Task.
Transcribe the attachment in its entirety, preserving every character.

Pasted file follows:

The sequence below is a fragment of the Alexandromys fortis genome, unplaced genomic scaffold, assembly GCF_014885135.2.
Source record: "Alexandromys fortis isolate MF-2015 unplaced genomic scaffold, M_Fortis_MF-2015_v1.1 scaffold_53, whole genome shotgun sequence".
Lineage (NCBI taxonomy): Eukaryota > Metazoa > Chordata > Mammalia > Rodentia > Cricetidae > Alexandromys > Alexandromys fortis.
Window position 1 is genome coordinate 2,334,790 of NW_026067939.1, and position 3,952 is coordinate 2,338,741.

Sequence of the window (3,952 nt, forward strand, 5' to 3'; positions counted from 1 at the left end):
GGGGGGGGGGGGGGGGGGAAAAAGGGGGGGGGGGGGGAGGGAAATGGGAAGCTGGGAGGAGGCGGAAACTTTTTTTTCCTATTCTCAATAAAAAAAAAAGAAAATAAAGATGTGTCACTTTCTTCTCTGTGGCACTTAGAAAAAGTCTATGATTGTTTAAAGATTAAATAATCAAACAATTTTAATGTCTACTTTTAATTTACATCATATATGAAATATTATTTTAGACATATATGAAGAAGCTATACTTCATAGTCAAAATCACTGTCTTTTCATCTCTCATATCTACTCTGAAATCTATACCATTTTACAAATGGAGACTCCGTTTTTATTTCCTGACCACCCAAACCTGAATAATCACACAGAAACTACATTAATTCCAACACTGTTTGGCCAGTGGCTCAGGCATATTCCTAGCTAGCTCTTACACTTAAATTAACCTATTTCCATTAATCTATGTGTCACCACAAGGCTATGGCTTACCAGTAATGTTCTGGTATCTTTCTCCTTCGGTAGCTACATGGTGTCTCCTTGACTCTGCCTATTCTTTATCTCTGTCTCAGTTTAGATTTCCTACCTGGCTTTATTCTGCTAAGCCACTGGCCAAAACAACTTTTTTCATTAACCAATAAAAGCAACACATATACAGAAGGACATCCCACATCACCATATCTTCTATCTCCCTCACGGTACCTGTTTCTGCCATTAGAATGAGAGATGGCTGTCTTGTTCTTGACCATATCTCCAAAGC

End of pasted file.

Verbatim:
The sequence below is a fragment of the Alexandromys fortis genome, unplaced genomic scaffold, assembly GCF_014885135.2.
Source record: "Alexandromys fortis isolate MF-2015 unplaced genomic scaffold, M_Fortis_MF-2015_v1.1 scaffold_53, whole genome shotgun sequence".
Lineage (NCBI taxonomy): Eukaryota > Metazoa > Chordata > Mammalia > Rodentia > Cricetidae > Alexandromys > Alexandromys fortis.
Window position 1 is genome coordinate 2,334,790 of NW_026067939.1, and position 3,952 is coordinate 2,338,741.

Sequence of the window (3,952 nt, forward strand, 5' to 3'; positions counted from 1 at the left end):
GGGGGGGGGGGGGGGGGGAAAAAGGGGGGGGGGGGGGAGGGAAATGGGAAGCTGGGAGGAGGCGGAAACTTTTTTTTCCTATTCTCAATAAAAAAAAAAGAAAATAAAGATGTGTCACTTTCTTCTCTGTGGCACTTAGAAAAAGTCTATGATTGTTTAAAGATTAAATAATCAAACAATTTTAATGTCTACTTTTAATTTACATCATATATGAAATATTATTTTAGACATATATGAAGAAGCTATACTTCATAGTCAAAATCACTGTCTTTTCATCTCTCATATCTACTCTGAAATCTATACCATTTTACAAATGGAGACTCCGTTTTTATTTCCTGACCACCCAAACCTGAATAATCACACAGAAACTACATTAATTCCAACACTGTTTGGCCAGTGGCTCAGGCATATTCCTAGCTAGCTCTTACACTTAAATTAACCTATTTCCATTAATCTATGTGTCACCACAAGGCTATGGCTTACCAGTAATGTTCTGGTATCTTTCTCCTTCGGTAGCTACATGGTGTCTCCTTGACTCTGCCTATTCTTTATCTCTGTCTCAGTTTAGATTTCCTACCTGGCTTTATTCTGCTAAGCCACTGGCCAAAACAACTTTTTTCATTAACCAATAAAAGCAACACATATACAGAAGGACATCCCACATCACCATATCTTCTATCTCCCTCACGGTACCTGTTTCTGCCATTAGAATGAGAGATGGCTGTCTTGTTCTTGACCATATCTCCAAAGC